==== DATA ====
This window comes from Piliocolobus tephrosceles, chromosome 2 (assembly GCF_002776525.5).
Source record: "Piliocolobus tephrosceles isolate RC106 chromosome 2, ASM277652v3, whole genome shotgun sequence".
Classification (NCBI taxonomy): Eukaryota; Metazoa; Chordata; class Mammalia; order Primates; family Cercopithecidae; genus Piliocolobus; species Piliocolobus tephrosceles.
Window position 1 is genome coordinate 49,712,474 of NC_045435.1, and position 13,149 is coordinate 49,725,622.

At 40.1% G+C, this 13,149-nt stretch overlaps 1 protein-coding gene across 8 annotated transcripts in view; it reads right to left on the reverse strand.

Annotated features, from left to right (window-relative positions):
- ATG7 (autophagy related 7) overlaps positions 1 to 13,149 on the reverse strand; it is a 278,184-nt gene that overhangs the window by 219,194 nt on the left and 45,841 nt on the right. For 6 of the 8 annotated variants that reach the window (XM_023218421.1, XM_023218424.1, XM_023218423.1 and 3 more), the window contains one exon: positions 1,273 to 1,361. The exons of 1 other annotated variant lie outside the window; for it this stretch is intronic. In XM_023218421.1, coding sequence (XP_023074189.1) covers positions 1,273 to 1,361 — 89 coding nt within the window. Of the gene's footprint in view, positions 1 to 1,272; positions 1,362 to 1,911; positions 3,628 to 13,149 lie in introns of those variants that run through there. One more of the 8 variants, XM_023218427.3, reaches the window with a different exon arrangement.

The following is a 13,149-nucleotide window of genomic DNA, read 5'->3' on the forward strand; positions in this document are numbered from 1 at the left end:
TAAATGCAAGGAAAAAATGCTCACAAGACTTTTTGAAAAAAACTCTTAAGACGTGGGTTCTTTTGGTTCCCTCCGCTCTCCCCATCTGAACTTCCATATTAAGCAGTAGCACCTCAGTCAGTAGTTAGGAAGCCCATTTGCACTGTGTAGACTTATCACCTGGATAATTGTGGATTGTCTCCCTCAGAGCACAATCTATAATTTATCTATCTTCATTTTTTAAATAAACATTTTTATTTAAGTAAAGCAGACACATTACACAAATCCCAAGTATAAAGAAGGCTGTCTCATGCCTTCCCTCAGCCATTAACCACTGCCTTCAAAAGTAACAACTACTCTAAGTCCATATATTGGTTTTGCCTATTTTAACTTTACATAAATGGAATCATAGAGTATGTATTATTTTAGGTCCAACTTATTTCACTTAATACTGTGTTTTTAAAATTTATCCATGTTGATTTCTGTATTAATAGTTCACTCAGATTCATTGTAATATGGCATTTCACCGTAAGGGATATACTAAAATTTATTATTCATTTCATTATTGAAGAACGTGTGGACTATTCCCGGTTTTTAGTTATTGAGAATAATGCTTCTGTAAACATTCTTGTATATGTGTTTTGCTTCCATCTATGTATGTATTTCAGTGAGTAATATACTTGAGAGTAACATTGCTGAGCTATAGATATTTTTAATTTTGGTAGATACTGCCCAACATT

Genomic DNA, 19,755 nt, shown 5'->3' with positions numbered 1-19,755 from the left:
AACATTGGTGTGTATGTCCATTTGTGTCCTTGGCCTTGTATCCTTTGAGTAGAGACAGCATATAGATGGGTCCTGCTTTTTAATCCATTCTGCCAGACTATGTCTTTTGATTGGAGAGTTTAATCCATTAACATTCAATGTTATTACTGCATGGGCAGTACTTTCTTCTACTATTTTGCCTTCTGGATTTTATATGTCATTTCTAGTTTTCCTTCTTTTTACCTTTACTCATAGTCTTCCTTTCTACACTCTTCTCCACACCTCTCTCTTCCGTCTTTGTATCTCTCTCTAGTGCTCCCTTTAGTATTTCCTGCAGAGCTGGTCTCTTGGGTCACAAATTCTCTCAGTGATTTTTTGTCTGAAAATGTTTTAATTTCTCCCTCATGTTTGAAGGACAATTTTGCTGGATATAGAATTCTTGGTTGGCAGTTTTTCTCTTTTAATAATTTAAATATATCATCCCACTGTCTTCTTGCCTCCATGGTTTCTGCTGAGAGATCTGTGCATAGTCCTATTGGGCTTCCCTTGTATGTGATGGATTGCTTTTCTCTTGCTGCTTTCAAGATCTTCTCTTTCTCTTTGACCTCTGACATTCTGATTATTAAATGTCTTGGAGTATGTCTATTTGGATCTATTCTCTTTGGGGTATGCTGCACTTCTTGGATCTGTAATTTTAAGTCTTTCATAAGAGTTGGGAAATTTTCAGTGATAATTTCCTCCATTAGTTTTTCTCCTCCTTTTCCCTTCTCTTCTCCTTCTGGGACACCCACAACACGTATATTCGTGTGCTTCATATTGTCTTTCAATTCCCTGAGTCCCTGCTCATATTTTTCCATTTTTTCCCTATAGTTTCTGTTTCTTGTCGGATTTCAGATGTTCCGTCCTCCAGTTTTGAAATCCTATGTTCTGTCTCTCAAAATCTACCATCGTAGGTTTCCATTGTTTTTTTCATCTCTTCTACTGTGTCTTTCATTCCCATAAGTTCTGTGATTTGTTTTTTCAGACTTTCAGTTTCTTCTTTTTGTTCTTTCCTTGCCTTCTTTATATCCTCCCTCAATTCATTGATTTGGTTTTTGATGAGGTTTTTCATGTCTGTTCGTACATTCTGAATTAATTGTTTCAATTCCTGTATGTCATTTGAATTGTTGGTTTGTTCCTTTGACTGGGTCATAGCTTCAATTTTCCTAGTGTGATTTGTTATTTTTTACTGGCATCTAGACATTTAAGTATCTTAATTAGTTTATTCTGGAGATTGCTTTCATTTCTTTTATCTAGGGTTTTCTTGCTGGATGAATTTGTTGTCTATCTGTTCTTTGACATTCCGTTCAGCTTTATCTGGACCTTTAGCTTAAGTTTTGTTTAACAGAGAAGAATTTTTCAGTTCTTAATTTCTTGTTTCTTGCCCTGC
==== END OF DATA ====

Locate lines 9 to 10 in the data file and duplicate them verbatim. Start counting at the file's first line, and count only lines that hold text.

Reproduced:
TAAATGCAAGGAAAAAATGCTCACAAGACTTTTTGAAAAAAACTCTTAAGACGTGGGTTCTTTTGGTTCCCTCCGCTCTCCCCATCTGAACTTCCATATTAAGCAGTAGCACCTCAGTCAGTAGTTAGGAAGCCCATTTGCACTGTGTAGACTTATCACCTGGATAATTGTGGATTGTCTCCCTCAGAGCACAATCTATAATTTATCTATCTTCATTTTTTAAATAAACATTTTTATTTAAGTAAAGCAGACACATTACACAAATCCCAAGTATAAAGAAGGCTGTCTCATGCCTTCCCTCAGCCATTAACCACTGCCTTCAAAAGTAACAACTACTCTAAGTCCATATATTGGTTTTGCCTATTTTAACTTTACATAAATGGAATCATAGAGTATGTATTATTTTAGGTCCAACTTATTTCACTTAATACTGTGTTTTTAAAATTTATCCATGTTGATTTCTGTATTAATAGTTCACTCAGATTCATTGTAATATGGCATTTCACCGTAAGGGATATACTAAAATTTATTATTCATTTCATTATTGAAGAACGTGTGGACTATTCCCGGTTTTTAGTTATTGAGAATAATGCTTCTGTAAACATTCTTGTATATGTGTTTTGCTTCCATCTATGTATGTATTTCAGTGAGTAATATACTTGAGAGTAACATTGCTGAGCTATAGATATTTTTAATTTTGGTAGATACTGCCCAACATT

Genomic DNA, 19,755 nt, shown 5'->3' with positions numbered 1-19,755 from the left: